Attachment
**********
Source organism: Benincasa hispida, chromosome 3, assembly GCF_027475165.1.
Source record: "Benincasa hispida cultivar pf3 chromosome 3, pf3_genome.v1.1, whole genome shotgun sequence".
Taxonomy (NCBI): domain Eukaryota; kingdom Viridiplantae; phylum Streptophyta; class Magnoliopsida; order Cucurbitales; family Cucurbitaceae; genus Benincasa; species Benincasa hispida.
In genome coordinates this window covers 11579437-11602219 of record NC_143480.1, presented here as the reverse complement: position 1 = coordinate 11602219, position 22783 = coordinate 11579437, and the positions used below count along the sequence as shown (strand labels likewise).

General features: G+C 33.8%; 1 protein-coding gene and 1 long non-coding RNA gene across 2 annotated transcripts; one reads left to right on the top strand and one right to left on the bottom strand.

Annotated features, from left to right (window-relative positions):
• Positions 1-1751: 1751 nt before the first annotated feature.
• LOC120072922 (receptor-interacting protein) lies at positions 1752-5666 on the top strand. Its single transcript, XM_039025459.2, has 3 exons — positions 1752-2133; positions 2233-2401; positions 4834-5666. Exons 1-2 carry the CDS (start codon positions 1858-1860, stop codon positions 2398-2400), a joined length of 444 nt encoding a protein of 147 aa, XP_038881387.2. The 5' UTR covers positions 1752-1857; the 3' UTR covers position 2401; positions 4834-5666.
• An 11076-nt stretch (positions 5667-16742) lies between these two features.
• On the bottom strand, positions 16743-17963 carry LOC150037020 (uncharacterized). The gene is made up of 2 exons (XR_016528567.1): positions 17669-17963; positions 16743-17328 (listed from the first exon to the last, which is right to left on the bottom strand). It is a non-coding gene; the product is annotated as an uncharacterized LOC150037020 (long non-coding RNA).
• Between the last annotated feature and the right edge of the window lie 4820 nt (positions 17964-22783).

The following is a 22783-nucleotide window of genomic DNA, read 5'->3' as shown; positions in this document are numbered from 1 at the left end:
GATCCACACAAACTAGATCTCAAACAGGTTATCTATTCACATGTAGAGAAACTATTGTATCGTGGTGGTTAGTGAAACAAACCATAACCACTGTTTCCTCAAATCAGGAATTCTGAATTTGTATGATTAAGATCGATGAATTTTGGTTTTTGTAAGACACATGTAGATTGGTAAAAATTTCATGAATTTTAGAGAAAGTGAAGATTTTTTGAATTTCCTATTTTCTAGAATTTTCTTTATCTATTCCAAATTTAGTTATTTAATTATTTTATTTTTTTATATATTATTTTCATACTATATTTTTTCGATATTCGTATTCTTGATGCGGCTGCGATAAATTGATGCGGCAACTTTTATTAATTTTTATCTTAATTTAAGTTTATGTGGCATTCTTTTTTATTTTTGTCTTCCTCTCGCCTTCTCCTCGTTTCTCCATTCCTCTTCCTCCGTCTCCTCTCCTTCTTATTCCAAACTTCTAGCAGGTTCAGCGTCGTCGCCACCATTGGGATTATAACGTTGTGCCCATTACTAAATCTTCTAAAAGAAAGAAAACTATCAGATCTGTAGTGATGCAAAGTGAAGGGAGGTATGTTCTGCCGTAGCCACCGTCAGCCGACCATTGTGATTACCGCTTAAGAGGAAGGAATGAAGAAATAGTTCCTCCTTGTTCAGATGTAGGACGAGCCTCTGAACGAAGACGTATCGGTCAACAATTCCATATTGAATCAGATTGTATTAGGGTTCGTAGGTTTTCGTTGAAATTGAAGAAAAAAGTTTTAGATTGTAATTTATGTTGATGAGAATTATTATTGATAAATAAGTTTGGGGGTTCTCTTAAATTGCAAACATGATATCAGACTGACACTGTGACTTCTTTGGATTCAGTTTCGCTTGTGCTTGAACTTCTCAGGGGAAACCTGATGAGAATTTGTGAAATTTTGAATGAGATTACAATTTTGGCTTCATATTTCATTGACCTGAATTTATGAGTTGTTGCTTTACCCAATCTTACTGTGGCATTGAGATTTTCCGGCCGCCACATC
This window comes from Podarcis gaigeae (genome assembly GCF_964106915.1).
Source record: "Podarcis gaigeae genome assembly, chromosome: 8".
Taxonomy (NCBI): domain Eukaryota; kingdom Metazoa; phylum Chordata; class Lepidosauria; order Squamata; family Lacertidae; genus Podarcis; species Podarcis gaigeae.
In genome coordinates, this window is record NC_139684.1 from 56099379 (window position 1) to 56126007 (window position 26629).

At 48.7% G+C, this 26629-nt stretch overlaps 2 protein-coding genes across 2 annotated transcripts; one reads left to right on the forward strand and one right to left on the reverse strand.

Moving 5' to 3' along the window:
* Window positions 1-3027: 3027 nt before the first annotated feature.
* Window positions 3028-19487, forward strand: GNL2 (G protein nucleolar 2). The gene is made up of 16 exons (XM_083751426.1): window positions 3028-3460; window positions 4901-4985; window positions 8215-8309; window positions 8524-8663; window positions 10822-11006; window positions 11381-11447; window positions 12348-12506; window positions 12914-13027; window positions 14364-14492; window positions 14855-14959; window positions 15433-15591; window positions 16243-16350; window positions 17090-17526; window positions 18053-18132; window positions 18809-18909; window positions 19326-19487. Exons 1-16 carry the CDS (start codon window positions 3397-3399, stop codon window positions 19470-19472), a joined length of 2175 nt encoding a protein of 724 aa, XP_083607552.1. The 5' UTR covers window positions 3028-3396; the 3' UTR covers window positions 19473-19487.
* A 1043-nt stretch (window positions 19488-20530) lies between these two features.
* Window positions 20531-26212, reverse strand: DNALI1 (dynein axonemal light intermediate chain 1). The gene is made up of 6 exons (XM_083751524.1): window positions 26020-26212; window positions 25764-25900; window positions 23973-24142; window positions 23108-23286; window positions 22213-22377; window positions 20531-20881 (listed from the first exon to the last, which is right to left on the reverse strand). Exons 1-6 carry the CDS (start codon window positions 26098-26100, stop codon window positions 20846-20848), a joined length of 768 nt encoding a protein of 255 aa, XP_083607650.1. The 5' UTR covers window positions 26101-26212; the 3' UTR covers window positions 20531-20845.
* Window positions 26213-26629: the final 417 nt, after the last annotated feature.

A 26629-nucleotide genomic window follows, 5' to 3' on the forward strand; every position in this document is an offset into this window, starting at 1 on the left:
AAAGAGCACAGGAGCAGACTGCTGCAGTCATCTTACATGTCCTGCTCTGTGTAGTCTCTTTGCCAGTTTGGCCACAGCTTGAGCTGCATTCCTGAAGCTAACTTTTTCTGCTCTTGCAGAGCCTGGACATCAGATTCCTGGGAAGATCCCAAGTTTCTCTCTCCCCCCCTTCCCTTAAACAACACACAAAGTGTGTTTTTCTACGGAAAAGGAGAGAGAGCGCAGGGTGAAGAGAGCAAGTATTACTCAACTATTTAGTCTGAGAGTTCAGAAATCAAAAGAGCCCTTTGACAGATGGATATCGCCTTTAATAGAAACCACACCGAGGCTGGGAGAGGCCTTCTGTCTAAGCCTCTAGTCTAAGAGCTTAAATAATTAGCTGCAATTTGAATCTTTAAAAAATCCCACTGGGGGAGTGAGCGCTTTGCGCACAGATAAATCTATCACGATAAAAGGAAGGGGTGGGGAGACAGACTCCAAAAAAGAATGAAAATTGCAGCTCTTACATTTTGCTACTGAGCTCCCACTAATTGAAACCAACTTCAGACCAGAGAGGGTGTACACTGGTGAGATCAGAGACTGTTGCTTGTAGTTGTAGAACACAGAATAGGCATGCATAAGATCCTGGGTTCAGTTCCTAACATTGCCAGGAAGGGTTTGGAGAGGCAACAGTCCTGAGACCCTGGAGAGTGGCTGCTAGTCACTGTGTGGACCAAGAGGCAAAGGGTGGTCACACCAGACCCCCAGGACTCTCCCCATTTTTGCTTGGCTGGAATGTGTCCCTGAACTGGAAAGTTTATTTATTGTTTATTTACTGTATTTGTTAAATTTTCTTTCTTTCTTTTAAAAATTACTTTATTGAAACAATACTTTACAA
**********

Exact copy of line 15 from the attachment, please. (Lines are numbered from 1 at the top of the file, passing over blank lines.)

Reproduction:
Source record: "Podarcis gaigeae genome assembly, chromosome: 8".